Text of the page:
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Slump busted? Cubs' Dansby Swanson mashes homer, flashes leather

Jared Wyllys Avatar
May 5, 2024

Headed into Sunday’s game against the Brewers, Dansby Swanson was in a particularly tough stretch in what has been a slow start to the season as a whole. He had a .170 batting average over the 15 games leading up to Sunday, and Swanson committed a rare throwing error that contributed to a loss during the series in New York against the Mets and missed fielding a few ground balls in this weekend’s series that he can usually be counted on to make.

Better things might be on the horizon, however. In Sunday’s 5-0 win over the Brewers, Swanson showed signs on both sides of the ball that he is poised to break out of the slump he’s been in for most of the season thus far.

“A lot of the season hasn’t been my best, and today was just kind of like a ‘Be aggressive, go get it’ kind of mentality, and that carries over offensively and defensively,” Swanson said.

The standout in Sunday’s box score is his sixth-inning home run — the first Swanson has hit since April 24 — but he also made multiple Gold Glove-caliber plays at shortstop. In the first inning, Swanson helped turn a run-saving double play that kept the Brewers from jumping to an early lead.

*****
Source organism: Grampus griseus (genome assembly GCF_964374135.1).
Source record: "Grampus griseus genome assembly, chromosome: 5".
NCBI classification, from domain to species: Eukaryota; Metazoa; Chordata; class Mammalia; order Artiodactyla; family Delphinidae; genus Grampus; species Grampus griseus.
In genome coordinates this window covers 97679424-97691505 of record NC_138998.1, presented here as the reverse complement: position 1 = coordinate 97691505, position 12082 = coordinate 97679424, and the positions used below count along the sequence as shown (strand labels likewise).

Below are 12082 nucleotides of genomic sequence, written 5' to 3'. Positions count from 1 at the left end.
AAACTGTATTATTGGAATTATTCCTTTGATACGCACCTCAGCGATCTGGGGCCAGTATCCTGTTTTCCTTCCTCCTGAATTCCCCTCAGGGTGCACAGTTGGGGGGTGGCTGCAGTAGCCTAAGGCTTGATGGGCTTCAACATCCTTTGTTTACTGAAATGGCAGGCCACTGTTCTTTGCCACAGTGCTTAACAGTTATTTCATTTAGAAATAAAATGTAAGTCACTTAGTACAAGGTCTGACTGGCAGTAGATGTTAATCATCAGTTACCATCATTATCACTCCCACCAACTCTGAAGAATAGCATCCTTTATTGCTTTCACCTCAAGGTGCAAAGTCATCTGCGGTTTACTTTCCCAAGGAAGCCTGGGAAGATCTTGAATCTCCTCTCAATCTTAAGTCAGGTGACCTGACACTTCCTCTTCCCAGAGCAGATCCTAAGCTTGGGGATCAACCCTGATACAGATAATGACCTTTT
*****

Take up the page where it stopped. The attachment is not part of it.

“The play in the first, it’s a really big play,” Cubs manager Craig Counsell said. “You keep runs off the board, don’t feel like you’re playing from behind. They got a good pitcher on the mound, the wind’s blowing in today, so it’s tougher to score. It’s a really big play.”

But even when he’s not hitting, Swanson can almost always be counted on to supply good defense. That’s why the errant throw earlier in the week and a couple of misplays Saturday are an anomaly, not cause for long-term concern. His performance at the plate so far this season has merited closer attention, however.

Going into Sunday, Swanson was getting noticeably less hard contact in exchange for much more soft contact at the plate compared to last season. He had a hard-hit rate of 35.1 percent and a soft contact rate of 12.1 percent in 2023, but through just over 130 plate appearances this year, Swanson’s hard-hit rate has dropped to under 30 percent, and his soft-contact rate is up to 17.1 percent, his worst since his 2018 season with Atlanta.

With a hitter like Swanson, getting him back on track can be a tough job. He has a long track record and knows himself as a hitter well, so there isn’t the same level of guidance and instruction that might be necessary for a younger batter. Cubs hitting coach Dustin Kelly said, over the last couple of weeks, working with Swanson has involved a lot of leaning on his mental strength.

“That’s one of the things that separates the really good players from someone like the average players, is they’re able to just keep that mental side of it so strong,” Kelly said. “His mental makeup is incredible. He’s confident. He stays confident. He knows that each day is a new day and that he has some way to impact our team, whether it’s on defense, offense, or just being the personality and the leader that he is. So, we just kind of draw off of that from him daily.”